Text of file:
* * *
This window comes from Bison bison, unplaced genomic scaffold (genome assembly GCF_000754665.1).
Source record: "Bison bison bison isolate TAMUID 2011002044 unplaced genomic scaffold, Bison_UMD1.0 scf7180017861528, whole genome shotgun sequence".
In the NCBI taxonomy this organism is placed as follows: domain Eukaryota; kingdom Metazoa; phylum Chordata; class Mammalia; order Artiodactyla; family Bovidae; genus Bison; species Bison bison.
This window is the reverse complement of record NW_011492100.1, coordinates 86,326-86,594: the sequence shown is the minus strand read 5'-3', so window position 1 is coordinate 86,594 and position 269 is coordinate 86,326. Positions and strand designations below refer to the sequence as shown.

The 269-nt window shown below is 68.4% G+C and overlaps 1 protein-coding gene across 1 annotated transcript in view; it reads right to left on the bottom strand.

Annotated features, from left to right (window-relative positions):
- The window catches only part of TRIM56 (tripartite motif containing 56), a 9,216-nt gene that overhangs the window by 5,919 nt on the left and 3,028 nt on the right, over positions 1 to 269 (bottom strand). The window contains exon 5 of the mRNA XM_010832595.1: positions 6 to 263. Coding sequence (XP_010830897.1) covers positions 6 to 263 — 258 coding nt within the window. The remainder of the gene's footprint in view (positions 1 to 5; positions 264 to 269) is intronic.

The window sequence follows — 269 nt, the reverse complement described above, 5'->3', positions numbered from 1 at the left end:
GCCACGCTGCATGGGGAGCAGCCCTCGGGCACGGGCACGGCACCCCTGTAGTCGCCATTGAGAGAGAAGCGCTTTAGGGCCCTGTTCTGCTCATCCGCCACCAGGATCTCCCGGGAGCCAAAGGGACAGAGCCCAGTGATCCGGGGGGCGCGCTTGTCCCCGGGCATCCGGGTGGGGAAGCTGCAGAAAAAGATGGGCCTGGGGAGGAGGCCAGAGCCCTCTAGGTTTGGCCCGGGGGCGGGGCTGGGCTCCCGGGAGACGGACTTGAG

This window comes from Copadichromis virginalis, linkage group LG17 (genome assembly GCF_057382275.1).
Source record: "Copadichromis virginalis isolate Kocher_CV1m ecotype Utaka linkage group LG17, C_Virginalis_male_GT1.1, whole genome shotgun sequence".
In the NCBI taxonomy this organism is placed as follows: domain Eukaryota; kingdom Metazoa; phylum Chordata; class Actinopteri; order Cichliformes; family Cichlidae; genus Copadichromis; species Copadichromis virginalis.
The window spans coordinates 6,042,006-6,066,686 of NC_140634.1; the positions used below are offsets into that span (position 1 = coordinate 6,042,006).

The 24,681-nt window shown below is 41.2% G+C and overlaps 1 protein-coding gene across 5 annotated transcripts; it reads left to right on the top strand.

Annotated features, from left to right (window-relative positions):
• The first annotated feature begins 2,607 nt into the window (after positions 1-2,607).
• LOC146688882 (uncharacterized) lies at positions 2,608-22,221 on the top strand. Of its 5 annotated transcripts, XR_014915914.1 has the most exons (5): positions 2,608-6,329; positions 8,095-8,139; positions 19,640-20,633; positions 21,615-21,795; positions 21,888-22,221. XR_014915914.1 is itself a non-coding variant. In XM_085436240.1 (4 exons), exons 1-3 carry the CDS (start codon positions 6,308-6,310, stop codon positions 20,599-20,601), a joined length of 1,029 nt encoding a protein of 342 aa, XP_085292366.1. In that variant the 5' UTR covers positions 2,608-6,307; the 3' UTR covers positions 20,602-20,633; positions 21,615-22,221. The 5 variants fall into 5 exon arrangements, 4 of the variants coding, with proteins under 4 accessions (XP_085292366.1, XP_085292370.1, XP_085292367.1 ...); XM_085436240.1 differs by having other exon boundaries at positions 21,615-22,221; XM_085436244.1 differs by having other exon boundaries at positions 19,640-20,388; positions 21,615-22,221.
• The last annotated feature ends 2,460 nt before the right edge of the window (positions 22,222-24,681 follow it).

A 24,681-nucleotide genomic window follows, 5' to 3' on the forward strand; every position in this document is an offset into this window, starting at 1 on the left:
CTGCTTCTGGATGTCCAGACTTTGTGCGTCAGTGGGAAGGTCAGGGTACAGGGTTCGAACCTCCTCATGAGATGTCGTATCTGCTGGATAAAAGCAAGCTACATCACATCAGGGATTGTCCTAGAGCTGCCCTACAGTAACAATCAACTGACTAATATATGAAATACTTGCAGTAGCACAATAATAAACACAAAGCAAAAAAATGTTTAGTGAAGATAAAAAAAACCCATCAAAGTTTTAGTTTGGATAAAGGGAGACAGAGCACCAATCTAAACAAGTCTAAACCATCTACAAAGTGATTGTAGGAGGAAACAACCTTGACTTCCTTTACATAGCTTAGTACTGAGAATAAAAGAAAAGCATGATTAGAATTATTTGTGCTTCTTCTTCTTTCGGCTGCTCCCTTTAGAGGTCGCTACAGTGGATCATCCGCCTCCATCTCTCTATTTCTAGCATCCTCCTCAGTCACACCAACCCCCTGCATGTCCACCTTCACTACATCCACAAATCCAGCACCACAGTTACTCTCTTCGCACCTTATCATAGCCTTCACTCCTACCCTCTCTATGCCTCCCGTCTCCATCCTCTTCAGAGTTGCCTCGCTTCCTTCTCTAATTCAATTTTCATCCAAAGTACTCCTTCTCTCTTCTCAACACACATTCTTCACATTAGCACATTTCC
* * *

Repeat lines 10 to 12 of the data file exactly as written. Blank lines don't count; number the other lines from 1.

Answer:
This window comes from Copadichromis virginalis, linkage group LG17 (genome assembly GCF_057382275.1).
Source record: "Copadichromis virginalis isolate Kocher_CV1m ecotype Utaka linkage group LG17, C_Virginalis_male_GT1.1, whole genome shotgun sequence".
In the NCBI taxonomy this organism is placed as follows: domain Eukaryota; kingdom Metazoa; phylum Chordata; class Actinopteri; order Cichliformes; family Cichlidae; genus Copadichromis; species Copadichromis virginalis.